If there’s a problem with using “old boy’s network” then perhaps the poster will consider that there is a problem with using “girls”. I was in my 40’s when an employer consistently referred to me as “girl”. “I’ll have the girl do that.” Not “I’ll have kitty do that” or “I’ll have my clerk do that” but “I’ll have the girl do that.” Coupled with the concept that in many parts of the world the use of the word “girl” stops when a female reaches menarche because at that time she is considered a “woman”. Getting any idea yet why having a male use the term “girl” for females who are past the age of menarche might be a little offensive? Or you could just pat us on the head and tell us to go back to the kitchen. 🙂

  • Jeff says:

    Can’t we celebrate what God is doing in China rather than beng so self-centered and petty, thinking that Andrew is making a political statement. He was excited about God using this group of young women, girls, ladies, whatever. It just seems like we always want to secure our “rights”. Jesus said that those who hold onto their lives lose it, but those who lose it for His sake will find true life. Isn’t life more than a battle of terms? Let’s not denigrate the work of God in China by our petty arguments here. That’s not what the Kingdom of God looks like.

  • Jake says:

    I helped raise two daughters. One of the unexpected gifts of that experience was being forced to realize that I was a chauvenist.
    My father was a chauvenist. I learned that perspective at an early age. It wasn’t until I saw the hurt and rage coming from my daughters in response to my thoughtless comments and actions that I finally had to realize that maybe Dad was wrong.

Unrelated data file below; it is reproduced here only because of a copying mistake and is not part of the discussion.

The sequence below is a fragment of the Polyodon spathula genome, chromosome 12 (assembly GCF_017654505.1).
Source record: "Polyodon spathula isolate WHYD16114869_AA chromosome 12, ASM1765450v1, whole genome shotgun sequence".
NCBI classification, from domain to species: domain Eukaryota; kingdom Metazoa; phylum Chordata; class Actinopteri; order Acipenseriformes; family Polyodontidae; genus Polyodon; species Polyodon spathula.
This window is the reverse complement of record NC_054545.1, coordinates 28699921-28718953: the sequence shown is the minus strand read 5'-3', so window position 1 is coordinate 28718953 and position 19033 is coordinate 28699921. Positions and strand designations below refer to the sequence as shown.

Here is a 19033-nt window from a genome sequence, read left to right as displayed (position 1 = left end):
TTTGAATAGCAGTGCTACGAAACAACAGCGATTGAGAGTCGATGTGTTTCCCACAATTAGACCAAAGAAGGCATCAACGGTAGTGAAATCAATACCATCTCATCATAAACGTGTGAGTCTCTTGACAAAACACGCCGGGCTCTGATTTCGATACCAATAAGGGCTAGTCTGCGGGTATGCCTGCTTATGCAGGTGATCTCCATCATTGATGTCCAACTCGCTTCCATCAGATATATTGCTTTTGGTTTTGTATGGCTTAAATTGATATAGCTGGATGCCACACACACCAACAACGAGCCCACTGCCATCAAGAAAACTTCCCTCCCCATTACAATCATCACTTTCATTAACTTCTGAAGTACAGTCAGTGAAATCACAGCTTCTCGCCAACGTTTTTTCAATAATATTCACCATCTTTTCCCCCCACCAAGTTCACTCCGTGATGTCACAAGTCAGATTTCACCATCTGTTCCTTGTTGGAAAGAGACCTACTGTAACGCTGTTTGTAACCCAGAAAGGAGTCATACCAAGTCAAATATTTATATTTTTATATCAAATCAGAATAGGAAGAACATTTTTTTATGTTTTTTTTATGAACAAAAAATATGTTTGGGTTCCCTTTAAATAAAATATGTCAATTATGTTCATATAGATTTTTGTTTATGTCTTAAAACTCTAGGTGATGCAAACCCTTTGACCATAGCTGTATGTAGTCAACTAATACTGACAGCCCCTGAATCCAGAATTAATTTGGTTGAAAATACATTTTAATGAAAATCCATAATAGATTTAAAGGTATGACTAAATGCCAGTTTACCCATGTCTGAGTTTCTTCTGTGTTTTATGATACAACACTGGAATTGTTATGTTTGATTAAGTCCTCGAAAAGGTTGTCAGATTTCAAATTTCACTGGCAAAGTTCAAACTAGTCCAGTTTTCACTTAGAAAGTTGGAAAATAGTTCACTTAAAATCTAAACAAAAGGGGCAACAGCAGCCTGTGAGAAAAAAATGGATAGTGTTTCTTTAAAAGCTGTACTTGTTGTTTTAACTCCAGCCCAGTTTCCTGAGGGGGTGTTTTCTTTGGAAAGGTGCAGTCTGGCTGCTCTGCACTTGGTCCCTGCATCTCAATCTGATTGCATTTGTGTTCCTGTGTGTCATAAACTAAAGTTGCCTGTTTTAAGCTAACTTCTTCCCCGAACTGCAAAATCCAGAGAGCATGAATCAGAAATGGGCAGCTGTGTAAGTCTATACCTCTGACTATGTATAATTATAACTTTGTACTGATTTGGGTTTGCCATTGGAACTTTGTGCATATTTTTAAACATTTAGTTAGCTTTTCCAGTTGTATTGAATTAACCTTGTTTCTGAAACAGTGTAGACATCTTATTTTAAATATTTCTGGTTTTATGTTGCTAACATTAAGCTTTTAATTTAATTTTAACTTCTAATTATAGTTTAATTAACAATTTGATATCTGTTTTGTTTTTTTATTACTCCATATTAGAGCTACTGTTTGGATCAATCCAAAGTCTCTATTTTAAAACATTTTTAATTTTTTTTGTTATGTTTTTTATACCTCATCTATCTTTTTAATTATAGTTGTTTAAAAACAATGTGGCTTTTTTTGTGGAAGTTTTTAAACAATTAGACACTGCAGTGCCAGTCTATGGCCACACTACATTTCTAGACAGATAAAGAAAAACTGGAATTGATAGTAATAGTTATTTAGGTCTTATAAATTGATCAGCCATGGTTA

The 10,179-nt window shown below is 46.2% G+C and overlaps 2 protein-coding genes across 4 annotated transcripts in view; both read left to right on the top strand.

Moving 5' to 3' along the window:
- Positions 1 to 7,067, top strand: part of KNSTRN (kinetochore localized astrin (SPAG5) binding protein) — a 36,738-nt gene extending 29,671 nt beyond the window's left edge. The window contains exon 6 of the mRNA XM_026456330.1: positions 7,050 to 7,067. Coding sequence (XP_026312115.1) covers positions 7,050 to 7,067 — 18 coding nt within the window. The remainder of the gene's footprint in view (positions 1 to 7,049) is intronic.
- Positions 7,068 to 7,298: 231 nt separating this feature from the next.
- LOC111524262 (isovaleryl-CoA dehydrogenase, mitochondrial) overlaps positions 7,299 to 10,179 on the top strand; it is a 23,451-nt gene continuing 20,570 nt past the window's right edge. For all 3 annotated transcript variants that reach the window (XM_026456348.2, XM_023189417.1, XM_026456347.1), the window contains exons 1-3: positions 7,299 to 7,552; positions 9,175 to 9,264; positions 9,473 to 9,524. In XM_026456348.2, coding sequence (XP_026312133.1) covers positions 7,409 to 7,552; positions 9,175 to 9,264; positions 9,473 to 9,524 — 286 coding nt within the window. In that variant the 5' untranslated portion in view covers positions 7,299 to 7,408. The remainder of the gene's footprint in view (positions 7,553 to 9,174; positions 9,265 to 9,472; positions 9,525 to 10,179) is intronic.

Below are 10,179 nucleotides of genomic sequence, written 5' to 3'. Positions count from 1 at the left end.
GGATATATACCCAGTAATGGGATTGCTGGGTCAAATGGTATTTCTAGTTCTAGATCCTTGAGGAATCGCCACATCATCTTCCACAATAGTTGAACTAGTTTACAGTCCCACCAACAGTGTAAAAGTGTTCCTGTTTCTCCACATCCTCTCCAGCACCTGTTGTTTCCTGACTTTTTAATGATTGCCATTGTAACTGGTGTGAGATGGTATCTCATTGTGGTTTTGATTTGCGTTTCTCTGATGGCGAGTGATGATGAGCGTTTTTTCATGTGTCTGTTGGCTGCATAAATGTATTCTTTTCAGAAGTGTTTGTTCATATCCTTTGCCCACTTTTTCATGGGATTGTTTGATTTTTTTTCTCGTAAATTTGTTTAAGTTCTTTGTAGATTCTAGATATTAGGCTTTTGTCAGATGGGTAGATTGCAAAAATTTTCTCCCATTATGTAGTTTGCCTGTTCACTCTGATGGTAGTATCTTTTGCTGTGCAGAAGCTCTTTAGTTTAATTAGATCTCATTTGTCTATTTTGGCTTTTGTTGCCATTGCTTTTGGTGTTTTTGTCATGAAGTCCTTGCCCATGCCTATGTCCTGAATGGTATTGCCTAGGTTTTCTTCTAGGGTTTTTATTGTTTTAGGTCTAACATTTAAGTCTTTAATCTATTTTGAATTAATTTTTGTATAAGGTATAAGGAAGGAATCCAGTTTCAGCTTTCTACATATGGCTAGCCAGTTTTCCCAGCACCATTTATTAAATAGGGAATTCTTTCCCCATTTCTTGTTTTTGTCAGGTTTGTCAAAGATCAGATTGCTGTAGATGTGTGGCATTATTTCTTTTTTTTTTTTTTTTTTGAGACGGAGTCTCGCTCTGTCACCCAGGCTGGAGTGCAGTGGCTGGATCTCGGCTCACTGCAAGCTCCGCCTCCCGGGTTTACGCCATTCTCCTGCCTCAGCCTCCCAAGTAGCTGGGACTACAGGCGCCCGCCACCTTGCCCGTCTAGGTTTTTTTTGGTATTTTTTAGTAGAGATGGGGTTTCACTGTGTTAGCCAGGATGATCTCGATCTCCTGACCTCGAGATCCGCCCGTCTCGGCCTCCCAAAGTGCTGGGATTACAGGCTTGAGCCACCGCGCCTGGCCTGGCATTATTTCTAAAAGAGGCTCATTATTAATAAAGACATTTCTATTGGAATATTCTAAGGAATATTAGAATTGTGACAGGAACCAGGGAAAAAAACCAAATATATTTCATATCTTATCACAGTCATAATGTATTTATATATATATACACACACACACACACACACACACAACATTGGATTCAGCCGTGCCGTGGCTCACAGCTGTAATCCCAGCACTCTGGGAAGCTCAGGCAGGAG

Those old chauvensit tapes remain my first response sometimes. But I have learned to stop and evaluate the tape before allowing it to be played out in life.
    Maybe all I can ever hope for is to be a “recovering chauvenist.” Part of this “old boy’s” recovery involves apologizing when I hurt another, even if I don’t exactly understand how I did it, and to reflect on the experience in an attempt to edit the tape; contrition without the amendment of life is of little value.

  • Rachelle says:

    Justin, I didn’t mean to call Andrew, as a person, an idiot. He’s obviously not an idiot. (Sorry Andrew) He’s one of the brightest minds in the emerging world. What I was trying to point out is that when men use diminutive language to describe the work of women — by referring to them as “girls”, it makes their message sound out of touch and uninformed.(idiotic) While Andrew’s second post clarified that he was writting, in part, about under aged young women in China, his original post referred to women in the emerging church on the whole as “girls.” This is where all the indgination comes from. (At least that ws my impresesion.)This is the crux of the matter — that this happens repetedly…at conferences, in letters and articles, on blogs, in papers and from the pulpit. This marginalization in language is frustrating and painful, and what you are seeing in this thread of comments is the fall out — not just to one or two posts by one person, but to a long history of pain. I know it’s hard to bear and to hear, but it’s the reality of the situation. And belive me, as tough at is sounds coming from us sometimes, you are, in fact, getting the watered down version of our true emotions.
    As to the appropriateness and nettiquite of responding to Andrew in comments…I thought that’s what they were here for? I’m new to blogging and may not undestand the point…but I thought it was, at least in part, to enagage in public dialogue?

  • Jimmy says:

    Jen wrote: “young ladies sounds like the principal talking”
    That’s exactly the picture I had in my head and the reason I figured it wasn’t an appropriate substitute. It also describes how I feel when I call my daughter (age 9) “young lady”. It differs greatly from the way I will feel when I describe her some day as a “young woman.” Thanks for clarifying my understanding on it.